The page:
Has any pilot successfully flown or could a pilot crab through a hurricane using a plane such as a Cessna or bi-plane?

Would acrobatic planes work better because of their nimble agility and high power-to-weight ratio, or would heavier aircraft be more stable?

Are there any prop singles that would be particularly well suited?

  • $\begingroup$ I don't have a specific make and model for you, but I'd look at something that has good icing systems. Prop, wing, and empennage deice. Pitot heat, carb heat (for piston engines) and windshield heat. You're going to get in to icing if you're trying to penetrate an eyewall. Beyond that, something that's rated for high positive and negative g's. As a comparison, the P-3's that NOAA flies through hurricanes were designed for 3 g's, which really isn't that much. I have it on good authority that they've seen 5 g's while in extreme turbulence. $\endgroup$ – James Ford Aug 5 at 10:58
  • $\begingroup$ Something like the T-6 would have the power & the ability to handle the g forces; don't know how it'd handle icing. You'd want a radar pod on the wing of whatever you picked; that'd be an after-market upgrade on a T-6. $\endgroup$ – Ralph J Aug 5 at 14:18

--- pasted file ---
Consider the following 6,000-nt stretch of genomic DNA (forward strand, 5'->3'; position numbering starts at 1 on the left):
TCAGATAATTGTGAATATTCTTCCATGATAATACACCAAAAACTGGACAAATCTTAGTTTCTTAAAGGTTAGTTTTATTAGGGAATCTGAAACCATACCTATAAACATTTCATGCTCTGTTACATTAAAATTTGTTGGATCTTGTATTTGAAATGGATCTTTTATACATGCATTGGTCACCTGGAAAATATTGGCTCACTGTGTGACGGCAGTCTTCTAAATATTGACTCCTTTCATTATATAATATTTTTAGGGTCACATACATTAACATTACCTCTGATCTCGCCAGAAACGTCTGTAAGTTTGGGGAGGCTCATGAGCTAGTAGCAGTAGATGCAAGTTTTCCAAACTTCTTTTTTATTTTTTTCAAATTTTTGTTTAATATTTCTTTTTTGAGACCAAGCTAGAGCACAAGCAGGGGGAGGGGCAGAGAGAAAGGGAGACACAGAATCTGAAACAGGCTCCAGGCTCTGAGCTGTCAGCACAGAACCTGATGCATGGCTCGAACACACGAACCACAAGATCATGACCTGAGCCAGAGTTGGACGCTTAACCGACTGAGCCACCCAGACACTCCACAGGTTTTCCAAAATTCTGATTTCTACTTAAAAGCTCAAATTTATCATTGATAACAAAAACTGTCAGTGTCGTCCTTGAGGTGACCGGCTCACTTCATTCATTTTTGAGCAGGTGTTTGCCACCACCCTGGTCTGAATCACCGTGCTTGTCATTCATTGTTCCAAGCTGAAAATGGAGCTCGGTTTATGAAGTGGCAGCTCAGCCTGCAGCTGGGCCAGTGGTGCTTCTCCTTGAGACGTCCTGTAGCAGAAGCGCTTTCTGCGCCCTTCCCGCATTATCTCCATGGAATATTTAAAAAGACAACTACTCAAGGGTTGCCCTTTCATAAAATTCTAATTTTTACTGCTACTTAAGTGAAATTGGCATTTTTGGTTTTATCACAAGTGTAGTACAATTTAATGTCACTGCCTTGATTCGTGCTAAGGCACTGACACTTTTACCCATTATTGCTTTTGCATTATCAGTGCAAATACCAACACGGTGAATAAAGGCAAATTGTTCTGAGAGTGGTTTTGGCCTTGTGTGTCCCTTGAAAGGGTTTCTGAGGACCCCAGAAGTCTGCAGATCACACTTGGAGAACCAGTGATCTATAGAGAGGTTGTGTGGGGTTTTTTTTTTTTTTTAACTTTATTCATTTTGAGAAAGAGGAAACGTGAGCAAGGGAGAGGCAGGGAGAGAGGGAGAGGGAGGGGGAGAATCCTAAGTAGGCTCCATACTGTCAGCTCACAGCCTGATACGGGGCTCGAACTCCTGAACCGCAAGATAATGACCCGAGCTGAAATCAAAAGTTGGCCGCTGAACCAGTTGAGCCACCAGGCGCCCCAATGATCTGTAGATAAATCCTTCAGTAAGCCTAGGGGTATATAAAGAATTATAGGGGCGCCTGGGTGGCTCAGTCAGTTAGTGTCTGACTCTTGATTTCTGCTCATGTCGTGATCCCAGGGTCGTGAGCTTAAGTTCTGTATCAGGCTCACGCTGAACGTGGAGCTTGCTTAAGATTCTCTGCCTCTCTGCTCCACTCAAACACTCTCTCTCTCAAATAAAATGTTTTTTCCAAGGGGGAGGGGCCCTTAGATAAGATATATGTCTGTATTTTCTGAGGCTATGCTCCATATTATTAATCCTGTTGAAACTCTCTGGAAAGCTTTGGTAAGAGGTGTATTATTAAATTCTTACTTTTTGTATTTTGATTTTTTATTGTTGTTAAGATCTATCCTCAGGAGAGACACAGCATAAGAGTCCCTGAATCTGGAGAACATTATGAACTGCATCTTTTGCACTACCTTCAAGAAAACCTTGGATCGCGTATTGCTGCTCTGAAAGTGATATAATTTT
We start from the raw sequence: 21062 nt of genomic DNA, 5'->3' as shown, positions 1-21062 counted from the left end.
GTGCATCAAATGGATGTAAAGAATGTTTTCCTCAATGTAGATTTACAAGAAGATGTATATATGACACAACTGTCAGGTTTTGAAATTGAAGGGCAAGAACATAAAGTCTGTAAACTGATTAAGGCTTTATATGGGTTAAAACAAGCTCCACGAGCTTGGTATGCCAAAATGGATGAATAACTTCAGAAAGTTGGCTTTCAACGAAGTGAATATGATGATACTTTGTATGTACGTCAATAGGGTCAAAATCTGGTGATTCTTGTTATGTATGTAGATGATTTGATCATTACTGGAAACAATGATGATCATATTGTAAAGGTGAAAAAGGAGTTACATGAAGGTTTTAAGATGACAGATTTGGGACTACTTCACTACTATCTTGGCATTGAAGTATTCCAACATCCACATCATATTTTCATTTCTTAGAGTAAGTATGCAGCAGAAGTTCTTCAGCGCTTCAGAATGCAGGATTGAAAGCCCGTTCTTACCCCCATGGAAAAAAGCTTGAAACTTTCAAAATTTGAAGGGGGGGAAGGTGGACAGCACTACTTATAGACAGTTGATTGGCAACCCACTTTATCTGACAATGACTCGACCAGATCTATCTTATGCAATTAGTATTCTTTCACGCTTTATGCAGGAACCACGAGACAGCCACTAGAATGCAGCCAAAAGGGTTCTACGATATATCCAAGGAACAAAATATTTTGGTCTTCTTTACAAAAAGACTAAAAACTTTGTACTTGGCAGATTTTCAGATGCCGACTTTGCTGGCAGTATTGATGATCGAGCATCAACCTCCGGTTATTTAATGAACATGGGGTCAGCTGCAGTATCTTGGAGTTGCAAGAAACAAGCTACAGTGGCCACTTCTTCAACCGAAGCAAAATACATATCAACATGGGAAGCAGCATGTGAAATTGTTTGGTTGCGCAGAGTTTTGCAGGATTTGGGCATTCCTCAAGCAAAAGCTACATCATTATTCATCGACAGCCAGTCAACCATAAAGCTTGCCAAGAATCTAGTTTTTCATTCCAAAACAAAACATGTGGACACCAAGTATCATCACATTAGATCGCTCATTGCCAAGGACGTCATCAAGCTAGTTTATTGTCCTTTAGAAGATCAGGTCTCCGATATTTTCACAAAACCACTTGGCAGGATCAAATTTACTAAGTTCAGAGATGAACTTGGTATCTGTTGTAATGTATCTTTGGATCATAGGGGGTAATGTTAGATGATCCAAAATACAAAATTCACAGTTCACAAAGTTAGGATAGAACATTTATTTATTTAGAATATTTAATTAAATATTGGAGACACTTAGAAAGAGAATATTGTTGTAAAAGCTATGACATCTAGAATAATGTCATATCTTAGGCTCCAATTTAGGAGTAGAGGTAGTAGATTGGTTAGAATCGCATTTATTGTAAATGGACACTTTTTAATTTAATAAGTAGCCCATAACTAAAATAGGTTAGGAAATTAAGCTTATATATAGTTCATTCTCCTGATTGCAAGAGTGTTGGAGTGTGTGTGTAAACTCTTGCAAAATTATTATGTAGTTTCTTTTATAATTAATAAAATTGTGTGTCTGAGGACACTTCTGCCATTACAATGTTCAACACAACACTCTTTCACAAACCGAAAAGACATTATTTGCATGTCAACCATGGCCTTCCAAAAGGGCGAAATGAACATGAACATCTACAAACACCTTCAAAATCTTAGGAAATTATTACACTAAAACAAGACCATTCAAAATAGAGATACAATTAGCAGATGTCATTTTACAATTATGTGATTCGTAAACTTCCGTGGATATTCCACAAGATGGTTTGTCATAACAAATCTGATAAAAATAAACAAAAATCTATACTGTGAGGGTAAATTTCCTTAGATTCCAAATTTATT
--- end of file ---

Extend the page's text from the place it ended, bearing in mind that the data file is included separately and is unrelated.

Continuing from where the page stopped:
• $\begingroup$ @Justintimeforfun, I think it depends on the altitude. I watched a few videos of the NOAA flights and I could tell from the switch position they didn't have their engine anti-ice on. I'm pretty sure they stay relatively low, like below 10,000' so it would be warmer. Other extreme weather though, you'd definitely want it. I've gone through some heavy weather where we built up so much ice so quickly that we couldn't hold altitude. $\endgroup$ – James Ford Aug 5 at 20:24
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    $\begingroup$ A CFI friend of mine once entered a red cell over Florida in a Cessna 182, which he described as “the scariest f*cking thing I’ve ever been through.” He described it as his entire field of view went a dark steel grey and all hell broke loose. $\endgroup$ – Carlo Felicione Aug 6 at 17:51

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